Four in five Labour members back Keir Starmer, polling shows | Labour


Four in five Labour members back Keir Starmer and believe he will win a majority at the next election, according to private polling that shows the transformation of the party’s grassroots.

Two polls shared with the Guardian demonstrate how the composition of Labour’s membership has changed since Starmer was elected leader in April 2020.

Since then his advisers have embarked on a mission to change the party, starting with the proscription of several far-left groups that had been supportive of Jeremy Corbyn.

“There has absolutely been a deliberate strategy to change the membership,” one Labour official said. “The proscription of those groups was absolutely key because it sent a message that if you’re in any way affiliated with them, this is not the party for you.”

Within the past four years, the grassroots has shrunk by about 150,000 and undergone considerable churn.

Starmer became Labour leader after winning 56% of members’ votes in the April 2020 contest. His nearest rival, Rebecca Long-Bailey, got 28% of the vote and Lisa Nandy 16%.

Since then, Labour Together – a group linked to Morgan McSweeney, arguably Starmer’s most influential aide and the party’s current campaign director – has been taking the temperature of party members.

Two YouGov polls for the group, one conducted in April 2023 and the other in October 2023, demonstrate the change in the membership’s views and composition.

Labour voters and Starmer

In April 2023, 75% of those polled said they approved of Starmer’s leadership. In the most recent poll conducted in October 2023, this figure had increased to 81%.

The growth in support for Starmer has come hand in hand with a belief that Labour will thrash the Conservatives in the election later this year. In April 2023, a few months into Rishi Sunak’s premiership, 56% of members polled said they thought Labour would win a majority. By October, that proportion had grown to 78% – a 22-point increase.

Over the course of Starmer’s leadership, Labour’s membership has shrunk compared with its size under Corbyn. At the time of the 2020 leadership contest there were 552,835 members, according to official stats.

Figures reported to the party’s ruling national executive committee (NEC), according to reports published by members Ann Black and Luke Akehurst, show Labour had 512,000 members at the start of 2021 – a fifth of whom had joined after Corbyn’s departure. This fell to 434,000 in 2022, 407,328 in 2023 and 390,000 in 2024.

The Observer reported that Labour membership has since fallen to 366,604, according to figures presented to the NEC last week.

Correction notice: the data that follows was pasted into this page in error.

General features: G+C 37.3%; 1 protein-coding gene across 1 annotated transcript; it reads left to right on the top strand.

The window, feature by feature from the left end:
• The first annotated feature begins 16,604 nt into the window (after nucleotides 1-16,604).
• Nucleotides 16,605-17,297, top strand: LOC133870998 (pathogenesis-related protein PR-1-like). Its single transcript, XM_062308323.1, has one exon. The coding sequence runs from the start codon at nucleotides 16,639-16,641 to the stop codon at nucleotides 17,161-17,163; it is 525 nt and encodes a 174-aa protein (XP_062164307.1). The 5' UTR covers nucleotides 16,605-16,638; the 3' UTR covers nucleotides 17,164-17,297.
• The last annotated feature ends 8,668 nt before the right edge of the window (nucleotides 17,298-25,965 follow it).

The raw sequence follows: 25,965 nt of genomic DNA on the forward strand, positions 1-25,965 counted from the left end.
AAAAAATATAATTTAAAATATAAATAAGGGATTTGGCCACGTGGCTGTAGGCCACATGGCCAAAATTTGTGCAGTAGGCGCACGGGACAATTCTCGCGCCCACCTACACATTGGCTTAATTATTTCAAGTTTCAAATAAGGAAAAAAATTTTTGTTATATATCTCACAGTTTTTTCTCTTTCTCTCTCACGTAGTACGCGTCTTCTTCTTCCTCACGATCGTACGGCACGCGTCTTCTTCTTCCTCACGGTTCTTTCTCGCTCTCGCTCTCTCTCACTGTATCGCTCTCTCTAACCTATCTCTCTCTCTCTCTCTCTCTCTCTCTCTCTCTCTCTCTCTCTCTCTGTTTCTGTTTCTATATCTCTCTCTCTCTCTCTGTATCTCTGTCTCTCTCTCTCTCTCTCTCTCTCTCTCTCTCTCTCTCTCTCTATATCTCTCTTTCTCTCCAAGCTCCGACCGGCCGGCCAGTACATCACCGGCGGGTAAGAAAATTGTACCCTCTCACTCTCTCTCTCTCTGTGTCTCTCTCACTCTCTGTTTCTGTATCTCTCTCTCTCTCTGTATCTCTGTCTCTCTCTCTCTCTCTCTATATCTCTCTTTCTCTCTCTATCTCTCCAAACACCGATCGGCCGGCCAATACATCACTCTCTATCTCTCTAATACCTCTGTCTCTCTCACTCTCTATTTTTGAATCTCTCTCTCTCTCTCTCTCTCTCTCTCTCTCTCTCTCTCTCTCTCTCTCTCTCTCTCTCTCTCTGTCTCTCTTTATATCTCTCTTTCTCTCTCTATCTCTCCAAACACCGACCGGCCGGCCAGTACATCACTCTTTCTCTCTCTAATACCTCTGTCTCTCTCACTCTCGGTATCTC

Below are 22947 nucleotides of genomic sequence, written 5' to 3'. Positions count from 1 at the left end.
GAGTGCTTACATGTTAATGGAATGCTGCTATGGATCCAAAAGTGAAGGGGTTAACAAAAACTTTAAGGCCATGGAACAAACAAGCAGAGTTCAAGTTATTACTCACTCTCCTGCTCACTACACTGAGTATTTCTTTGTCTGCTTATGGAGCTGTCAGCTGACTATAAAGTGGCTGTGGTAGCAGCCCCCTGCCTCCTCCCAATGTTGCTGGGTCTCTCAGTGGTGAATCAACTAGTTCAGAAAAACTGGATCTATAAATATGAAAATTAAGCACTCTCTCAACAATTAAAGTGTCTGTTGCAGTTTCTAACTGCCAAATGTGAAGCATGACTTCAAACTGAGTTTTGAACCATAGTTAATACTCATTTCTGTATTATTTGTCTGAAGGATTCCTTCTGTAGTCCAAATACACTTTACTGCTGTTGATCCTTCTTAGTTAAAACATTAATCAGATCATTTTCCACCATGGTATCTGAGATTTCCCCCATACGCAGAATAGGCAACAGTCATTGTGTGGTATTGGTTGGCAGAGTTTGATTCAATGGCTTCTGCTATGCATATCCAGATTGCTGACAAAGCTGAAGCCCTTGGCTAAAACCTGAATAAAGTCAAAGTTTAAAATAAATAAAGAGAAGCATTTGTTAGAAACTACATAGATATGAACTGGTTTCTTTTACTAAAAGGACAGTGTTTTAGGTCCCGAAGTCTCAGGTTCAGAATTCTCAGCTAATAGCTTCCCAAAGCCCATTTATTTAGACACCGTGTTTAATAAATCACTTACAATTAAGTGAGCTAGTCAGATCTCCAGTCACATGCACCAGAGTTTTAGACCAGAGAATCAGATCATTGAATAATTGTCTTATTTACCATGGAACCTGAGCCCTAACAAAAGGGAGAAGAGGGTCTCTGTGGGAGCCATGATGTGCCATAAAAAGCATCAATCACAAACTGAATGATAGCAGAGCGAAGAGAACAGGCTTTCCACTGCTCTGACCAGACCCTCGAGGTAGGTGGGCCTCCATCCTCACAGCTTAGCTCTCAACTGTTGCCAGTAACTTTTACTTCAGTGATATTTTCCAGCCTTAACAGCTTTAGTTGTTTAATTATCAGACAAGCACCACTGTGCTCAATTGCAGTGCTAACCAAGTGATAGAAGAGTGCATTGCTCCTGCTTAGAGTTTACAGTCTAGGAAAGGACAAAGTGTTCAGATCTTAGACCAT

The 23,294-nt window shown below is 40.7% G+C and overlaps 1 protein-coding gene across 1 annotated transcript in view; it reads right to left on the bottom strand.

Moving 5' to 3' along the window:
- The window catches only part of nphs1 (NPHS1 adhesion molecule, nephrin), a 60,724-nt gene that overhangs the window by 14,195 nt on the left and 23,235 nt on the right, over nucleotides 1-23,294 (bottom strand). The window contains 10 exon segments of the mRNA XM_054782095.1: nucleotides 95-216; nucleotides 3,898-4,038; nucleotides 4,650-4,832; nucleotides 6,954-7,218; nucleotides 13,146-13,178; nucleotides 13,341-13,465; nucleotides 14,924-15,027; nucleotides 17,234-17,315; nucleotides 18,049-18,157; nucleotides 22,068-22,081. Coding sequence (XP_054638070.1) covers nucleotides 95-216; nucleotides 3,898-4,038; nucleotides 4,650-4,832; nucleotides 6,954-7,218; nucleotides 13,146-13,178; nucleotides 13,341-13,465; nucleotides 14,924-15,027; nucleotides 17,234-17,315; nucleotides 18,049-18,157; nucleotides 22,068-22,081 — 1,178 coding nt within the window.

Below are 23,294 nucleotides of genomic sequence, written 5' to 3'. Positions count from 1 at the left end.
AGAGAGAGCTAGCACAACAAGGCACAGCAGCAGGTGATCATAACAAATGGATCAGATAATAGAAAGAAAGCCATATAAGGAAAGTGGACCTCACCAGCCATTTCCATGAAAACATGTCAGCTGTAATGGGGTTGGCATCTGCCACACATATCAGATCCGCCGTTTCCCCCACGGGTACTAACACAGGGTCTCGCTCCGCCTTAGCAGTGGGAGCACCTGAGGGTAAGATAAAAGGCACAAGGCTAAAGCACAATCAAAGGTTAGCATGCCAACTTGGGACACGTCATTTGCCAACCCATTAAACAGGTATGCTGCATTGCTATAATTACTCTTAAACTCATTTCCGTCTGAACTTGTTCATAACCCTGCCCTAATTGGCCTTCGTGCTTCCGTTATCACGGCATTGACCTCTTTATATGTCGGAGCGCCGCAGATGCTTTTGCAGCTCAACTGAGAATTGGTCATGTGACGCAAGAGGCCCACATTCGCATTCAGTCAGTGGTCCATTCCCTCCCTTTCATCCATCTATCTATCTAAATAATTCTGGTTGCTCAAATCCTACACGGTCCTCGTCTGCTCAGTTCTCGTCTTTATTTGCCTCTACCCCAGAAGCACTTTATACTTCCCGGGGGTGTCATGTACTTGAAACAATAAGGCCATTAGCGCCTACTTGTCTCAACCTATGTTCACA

In 2021, the NEC proscribed four far-left groups, banning their members from being part of the Labour party. In the spring of 2022, three more groups were proscribed.

Labour insiders say this action led to the direct expulsion of a few hundred members, with thousands more leaving voluntarily as a result.

At Labour conferences in autumn 2022 and 2023, the party introduced rule changes that strengthened Starmer’s control of the party. These included a ban on supporting independent candidates who stand against Labour in elections, which would prevent party members from campaigning for Corbyn or the North of Tyne mayor, Jamie Driscoll.

The size of the party’s membership is still large compared with the bulk of the New Labour years. The number of paying supporters peaked at 405,000 in 1997 after Tony Blair’s landslide victory but by 2007 it had fallen to 176,891, thought to be its lowest level since Labour was founded.

Josh Simons, the director of Labour Together, said: “Labour members can tell Starmer is relentlessly focused on delivering the next Labour government. They share his belief in the politics of power not of protest.

“As they watch Sunak lose mayoral candidates and former party chiefs to fringe political parties, Labour members are rallying around Starmer to help him get to No 10.”

Akehurst said: “The primary purpose of a political party is not to keep its members happy it’s to win elections so it can change the country.”

Labour expects there will be a surge in new joiners this year as the election approaches.

Mike Katz, chair of the Jewish Labour Movement, said: “This polling confirms what JLM members say – Keir Starmer has done a remarkable job in making Labour electable once again so quickly and completely.

“Key to this has been rebuilding trust with the Jewish community. When we last surveyed them, nearly three-quarters of our members said Labour is a safe space for Jews under Keir’s leadership.”

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